I am aware of the imposed necessity of bringing attention with titles (specially for talks), but one also needs to be aware that titles are, sometimes, the one and only thing that sticks.
And there, lies the need of them not being untrue.
Some weeks ago I read a tweet from Rob Connery recommending a Dan North's talk he attended while in a conference.
I have the most utter respect for these two individuals. They are respected professionals and, in my opinion, both brilliant speakers.
And so I gave the slide-deck a good read.
The reader might as well do the same. I'll be waiting.
Is it the context?
I have not been able to watch any videos of the talk, so there is a chance that I am getting it all wrong, but, you see, if one writes something and then tells the exactly opposite... what would the use of a script that it is not what the author meant?
So, from now on, I will be assuming the slide-deck is the foundation and the message conveyor of what was said in such talk.
I am a software engineer myself that takes software design very seriously as believe that design amounts to a big share of the success of a software system.
As I have spent majority of my career in a world of Objects, Object-Oriented Design is both part of my day-to-day job and also one of the topics in computing that I enjoy the most.
I have also dug a bit deeper into the realms of what lies behind the SOLID acronym, so I consider myself mildly knowledgeable about the topic and, as a side note, a bit of a fan of such principles having seen some of the benefits they report to systems built following their ideas.
Wrong They are NOT
When I first read the title (and not the content) I was honestly expecting Dan to have seen the proverbial absolute truth of Functional Programming that a lot of software engineers seem to have seen lately and I was expecting him bashing the principles for how useless they are in the functional paradigm and how superior is the functional world compared to the rancid world of objects in which SOLID have some sort of relevance.
Far from it, there is no mention in the slides to functional programming, so my first impression was utterly wrong.
After reading the whole content (twice) I honestly thought it was some sort of joke or sarcasm. Kind of twisted, but kind of funny at the same time.
However, some of the points make really good sense, so I doubt all of it to be a joke or sarcastic.
From the content of the slide-deck I will try to analyze some of the claims made for each of the principles:
Single Responsibility Principle
Dan calls this principle pointlessly vague, maybe due to the, let's admit it, somewhat vague definition of responsibility.
He questions our ability to predict what is going to change, because one definition of responsibility is "reason to change" and since we do not know what might change, we cannot possibly maintain that unknown "single" (or, at least, in the lows).
However, there are indeed ways to know with higher certainty than guessing what is likely to change. To my mind come two from my experience:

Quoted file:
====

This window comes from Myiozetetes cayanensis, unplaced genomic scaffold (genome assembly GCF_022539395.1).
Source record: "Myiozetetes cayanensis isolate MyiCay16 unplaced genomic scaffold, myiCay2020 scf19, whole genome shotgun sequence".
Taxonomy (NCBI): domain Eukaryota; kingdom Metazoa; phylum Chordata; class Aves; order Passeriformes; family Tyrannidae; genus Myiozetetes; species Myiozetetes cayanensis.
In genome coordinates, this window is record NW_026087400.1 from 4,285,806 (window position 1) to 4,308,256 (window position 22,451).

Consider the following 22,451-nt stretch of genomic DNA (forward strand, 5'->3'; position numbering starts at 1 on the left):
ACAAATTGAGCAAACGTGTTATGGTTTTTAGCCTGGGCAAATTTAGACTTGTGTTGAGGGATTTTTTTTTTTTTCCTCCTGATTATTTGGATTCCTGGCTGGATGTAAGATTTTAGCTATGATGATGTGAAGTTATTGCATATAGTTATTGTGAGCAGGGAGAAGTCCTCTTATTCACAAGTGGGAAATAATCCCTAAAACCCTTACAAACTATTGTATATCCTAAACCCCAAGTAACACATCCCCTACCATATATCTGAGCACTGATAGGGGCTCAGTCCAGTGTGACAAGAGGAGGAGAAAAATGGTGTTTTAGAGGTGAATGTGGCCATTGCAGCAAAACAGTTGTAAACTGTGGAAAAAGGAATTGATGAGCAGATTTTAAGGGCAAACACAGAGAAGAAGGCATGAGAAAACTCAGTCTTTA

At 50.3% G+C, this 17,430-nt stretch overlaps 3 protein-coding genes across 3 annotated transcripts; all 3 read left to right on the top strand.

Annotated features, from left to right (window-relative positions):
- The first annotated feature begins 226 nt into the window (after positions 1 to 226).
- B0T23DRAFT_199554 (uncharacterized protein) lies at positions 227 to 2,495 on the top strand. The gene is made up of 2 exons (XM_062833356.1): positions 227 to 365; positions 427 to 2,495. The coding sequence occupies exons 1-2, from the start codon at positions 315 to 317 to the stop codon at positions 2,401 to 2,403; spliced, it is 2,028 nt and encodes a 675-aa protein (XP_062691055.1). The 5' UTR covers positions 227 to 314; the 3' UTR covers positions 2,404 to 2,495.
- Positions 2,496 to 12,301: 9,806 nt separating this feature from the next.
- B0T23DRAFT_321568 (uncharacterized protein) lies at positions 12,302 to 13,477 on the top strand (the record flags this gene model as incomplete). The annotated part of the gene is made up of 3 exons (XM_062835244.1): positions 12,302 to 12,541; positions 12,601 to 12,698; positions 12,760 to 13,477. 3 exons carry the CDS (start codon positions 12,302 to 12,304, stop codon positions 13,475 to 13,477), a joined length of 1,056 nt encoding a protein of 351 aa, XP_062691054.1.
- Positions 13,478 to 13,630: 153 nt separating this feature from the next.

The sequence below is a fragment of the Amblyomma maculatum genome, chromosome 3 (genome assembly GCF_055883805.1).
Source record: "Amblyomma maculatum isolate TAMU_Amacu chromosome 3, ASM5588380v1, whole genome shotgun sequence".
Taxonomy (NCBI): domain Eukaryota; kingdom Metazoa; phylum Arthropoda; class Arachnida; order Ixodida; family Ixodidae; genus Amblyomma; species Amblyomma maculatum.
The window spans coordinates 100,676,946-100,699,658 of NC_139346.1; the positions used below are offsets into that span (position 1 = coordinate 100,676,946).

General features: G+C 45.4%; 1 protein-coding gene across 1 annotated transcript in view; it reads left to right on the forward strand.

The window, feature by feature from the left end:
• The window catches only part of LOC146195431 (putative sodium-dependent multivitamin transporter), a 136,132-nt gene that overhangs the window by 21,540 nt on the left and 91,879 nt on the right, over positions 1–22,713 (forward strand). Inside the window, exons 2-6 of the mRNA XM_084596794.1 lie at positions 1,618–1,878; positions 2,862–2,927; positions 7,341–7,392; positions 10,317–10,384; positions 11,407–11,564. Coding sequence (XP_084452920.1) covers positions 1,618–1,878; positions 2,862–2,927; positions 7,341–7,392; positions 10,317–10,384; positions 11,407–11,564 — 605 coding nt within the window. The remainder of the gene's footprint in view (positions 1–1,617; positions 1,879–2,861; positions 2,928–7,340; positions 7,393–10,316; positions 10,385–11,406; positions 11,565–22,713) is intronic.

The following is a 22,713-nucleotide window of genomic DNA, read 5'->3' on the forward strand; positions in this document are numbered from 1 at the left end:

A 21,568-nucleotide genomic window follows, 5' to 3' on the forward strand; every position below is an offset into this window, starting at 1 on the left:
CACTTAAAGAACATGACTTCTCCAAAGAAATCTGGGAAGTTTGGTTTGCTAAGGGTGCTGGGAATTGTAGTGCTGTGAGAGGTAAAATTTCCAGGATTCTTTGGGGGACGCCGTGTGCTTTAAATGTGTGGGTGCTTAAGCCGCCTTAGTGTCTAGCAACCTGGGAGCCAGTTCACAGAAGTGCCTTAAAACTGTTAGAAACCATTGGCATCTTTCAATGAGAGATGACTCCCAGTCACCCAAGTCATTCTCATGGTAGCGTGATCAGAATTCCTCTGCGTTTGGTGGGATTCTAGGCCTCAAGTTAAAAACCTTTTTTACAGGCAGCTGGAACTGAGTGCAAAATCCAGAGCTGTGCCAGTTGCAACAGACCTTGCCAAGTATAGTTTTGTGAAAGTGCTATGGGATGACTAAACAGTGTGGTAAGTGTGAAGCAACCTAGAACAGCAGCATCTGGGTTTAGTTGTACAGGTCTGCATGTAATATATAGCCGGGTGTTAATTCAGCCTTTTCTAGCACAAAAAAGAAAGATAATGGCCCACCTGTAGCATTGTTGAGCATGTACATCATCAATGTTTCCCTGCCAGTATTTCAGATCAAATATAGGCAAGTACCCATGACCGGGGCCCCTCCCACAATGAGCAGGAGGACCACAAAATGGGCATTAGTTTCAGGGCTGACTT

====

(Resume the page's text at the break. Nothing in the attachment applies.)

- whatever has changed in the past
- whatever the client says it won't change
The first is used (or, at least was) in very high performance systems, such as micro-processor caches, so I guess it might be of some use.
The second sounds more like a joke, but I found it to be scarily accurate. Imagine your client tells you there is a hard invariant in a system you are building. IT is the cornerstone of their business and strategy and it has to be maintained at all costs. It can't possibly change. No matter how hard you press your client to open a possibility of that key invariant to change... It just won't. 100% guaranteed. That moment is your moment to nod politely and make a note to pass to your boss: "a fancy dinner on a change invariant X before phase 2. u r on?".
There are places in the system in which you are probably to sniff future changes. The closer to the eyes (visually), the higher the probability. Do we want to recklessly mix very volatile elements with some that are not? Likely not. Regardless of their simplicity or their low complexity.
Dan calls off this principle for allowing unneeded code to exist in lieu of a futurible change. I cannot say he is wrong, but I still believe this principle is very useful. Let me tell you more.
Remember the heuristic I gave you about things bound to be changed? Well, one can take a gamble when designing the system, preparing it to be extended in an easier way when reality changes (and experience tells you it will likely change). It is not a particularly risky gamble, mind you, and one does not have to add a lot of scaffolding just in case. But getting ready for when the change comes is advisable.
A more specific example would be having a chain of responsibility instead of a list of _if_s. Certainly, with two links (a single branch) seems overkill. But knowing that now it is two, but it will grow to 10+, a lot of pain and rework in the future will be spared.
And that is because this principle. It is a principle and needs to be used and not abused. However I have the certainty that write simple code and replace it when it is wrong can receive more abuse than OCP.
Liskov Substitution Principle
Dan calls this useless based on the premise that inheritance should be avoided at all costs.
Well he is definitely right in that composition should be preferred. But that is not to say that inheritance does not have a place at all in designing Object-Oriented systems. And when inheritance is involved, one is a much better position if LSP is followed.